1. You know this review of yours reminded me of a movie - Roadside romeo - I am not too sure if you have watched it but yes that made me look at dogs in a different way!

    It was so damn cute just like this book and not to forget the gyaan they leave us with in most simple styles...truly adorable <3

    Will surely read this now as I am kind of loving this:)

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    Replies
    1. I haven't watched it but I do know the basis of that. I guess it's similar. I agree on the gyaan thing! Yes! I could actually create a parallel with humans and that was super cool!
      I'd love it if you read this :)

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  2. I SEE! Hmm...

    The book does sound 'very imaginative' and definitely a first, I have heard by an Indian writer. Given what the writer chose to write on. I haven't been experimental with books yet, but the 5/5 rating is making me think again. ;)

    It'll definitely be a light read I guess, one you could take on a journey. Is it?

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    Replies
    1. Haha! Now you know what I was talking about :P

      It's quite meaningful and 'complete' kind of a book and it's not small. If you're looking for a quick read, this might not be it. But it's definitely going to keep you hooked on an otherwise boring journey ;)

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  3. nice review Ashna,

    i must read this book,then, as i have four cats, three adults and one kitty,

    ReplyDelete
    Replies
    1. Ooh that's nice! Then you MUST read this! I'm sure you'd love it. The author has cats as pets as well, and she's 'stalked' the lives of a lot of cats for this book (according to the 'Acknowledgments' page).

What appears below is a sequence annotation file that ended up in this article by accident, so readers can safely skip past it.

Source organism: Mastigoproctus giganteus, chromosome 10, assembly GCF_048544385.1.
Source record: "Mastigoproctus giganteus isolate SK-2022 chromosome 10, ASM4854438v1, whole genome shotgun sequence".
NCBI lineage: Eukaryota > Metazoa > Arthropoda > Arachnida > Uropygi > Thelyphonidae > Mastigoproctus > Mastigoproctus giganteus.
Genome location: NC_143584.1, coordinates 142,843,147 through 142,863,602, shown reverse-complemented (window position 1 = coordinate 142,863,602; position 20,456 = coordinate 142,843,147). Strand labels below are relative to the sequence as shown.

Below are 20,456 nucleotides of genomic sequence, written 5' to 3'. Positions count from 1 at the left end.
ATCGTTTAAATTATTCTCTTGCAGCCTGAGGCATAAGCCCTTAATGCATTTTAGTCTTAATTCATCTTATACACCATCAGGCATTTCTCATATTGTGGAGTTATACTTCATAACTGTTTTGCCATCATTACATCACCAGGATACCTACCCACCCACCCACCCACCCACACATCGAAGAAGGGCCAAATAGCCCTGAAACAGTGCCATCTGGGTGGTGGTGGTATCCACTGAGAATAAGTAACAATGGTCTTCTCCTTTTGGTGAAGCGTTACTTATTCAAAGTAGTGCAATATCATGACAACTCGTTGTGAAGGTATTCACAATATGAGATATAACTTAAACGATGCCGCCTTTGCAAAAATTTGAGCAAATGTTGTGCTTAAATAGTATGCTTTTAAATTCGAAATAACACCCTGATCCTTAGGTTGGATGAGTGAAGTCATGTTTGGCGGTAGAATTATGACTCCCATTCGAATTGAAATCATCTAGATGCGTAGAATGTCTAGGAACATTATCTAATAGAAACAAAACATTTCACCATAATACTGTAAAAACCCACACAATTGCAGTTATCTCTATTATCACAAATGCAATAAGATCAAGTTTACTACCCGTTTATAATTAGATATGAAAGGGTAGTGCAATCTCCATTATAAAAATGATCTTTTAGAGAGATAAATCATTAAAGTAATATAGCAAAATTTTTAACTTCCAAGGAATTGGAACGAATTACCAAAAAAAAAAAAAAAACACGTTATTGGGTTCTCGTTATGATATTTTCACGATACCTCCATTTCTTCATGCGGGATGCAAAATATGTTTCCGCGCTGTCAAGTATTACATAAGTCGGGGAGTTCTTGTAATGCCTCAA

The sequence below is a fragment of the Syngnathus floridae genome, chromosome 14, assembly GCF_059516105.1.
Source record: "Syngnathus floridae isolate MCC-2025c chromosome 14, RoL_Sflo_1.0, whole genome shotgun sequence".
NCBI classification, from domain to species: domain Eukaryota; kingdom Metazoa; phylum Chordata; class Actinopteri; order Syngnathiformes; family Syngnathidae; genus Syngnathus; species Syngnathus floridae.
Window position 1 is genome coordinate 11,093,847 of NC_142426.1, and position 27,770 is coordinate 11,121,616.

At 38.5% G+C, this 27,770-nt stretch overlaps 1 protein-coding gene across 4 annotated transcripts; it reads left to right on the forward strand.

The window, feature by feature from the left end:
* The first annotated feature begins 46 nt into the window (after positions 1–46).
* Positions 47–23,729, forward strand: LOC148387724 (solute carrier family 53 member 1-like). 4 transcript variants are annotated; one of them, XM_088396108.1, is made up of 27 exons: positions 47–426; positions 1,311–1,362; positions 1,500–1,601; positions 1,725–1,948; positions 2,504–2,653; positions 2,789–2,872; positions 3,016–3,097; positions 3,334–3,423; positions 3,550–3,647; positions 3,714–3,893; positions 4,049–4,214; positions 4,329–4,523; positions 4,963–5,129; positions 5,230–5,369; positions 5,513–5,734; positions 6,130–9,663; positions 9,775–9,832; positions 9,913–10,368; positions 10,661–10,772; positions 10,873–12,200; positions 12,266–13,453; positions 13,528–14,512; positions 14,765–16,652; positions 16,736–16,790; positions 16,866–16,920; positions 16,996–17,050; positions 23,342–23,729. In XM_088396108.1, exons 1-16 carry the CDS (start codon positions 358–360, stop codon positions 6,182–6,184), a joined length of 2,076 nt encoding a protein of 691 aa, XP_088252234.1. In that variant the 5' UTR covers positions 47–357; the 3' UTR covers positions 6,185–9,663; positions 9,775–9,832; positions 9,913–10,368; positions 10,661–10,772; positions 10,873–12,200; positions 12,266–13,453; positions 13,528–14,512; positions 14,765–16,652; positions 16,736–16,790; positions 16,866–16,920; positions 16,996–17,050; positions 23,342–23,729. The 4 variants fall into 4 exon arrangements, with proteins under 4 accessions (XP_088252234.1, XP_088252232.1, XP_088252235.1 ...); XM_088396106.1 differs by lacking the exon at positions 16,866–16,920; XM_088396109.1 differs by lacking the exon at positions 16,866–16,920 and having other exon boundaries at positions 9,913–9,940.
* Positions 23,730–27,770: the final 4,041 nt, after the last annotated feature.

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  4. Sounds like an interesting book. Should check it out.
    Nicely written Ashna :)

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  5. Cats personified :D You really brought the major issue that the book revealed in the review. Glad to have read it! The author really drew simultaneous comparisons with us humans, as most of the characteristics that cats portray, we humans possess as well. Quite an imaginative & unique depiction. :) Take care! Happy Reading :)

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  6. hi ashna.. i have following your blog from quite a long time.. i belong to a city where there i hardly any reading culture and one decent book shop wherein i went and asked for "secret life of bees" and they said sorry, i asked for "the book of tomorrow", dey said sorry, i asked for the krishna key and again dey said sorry.. library is filled with books of i just dont know what and neither do any of my friends have reading habit... i got to know a lot from your blog like about goodreads.com, blogadda.com and i have noted down the books to read on the basis of your recommendations and your favourites...

    though i have been following your blog, i never commented as am littled introvert for commenting and talking.. still today i thought to go ahead and to atleast thank you for all info..

    keep up the great work...

    ReplyDelete
    Replies
    1. Hey Aakruti. Welcome. I'm glad you commented or I wouldn't have known anything about you! I'm very happy to know that you read this and you lke to read books. The 'Reading culture' is hard to find. Hardly any of my friends read as much as I do, either. Don't worry about it. Libraries? Yes. I've just known one library here in Delhi that I like, though even that one doesn't have the latest books I want to read.

      By the way, why don't you try online websites like Flipkart, uread.com, homeshop18.com for books instead of bookstores? You'll get all the books you want from these sites. :)

      Thanks again for your comment. You reminded me of myself when I was shy and didn't comment much. If you want to talk more, about anything, please drop off an e-mail at journalofabookworm@gmail.com. I'll definitely get back. :)

      Keep reading and smiling! :D

      Delete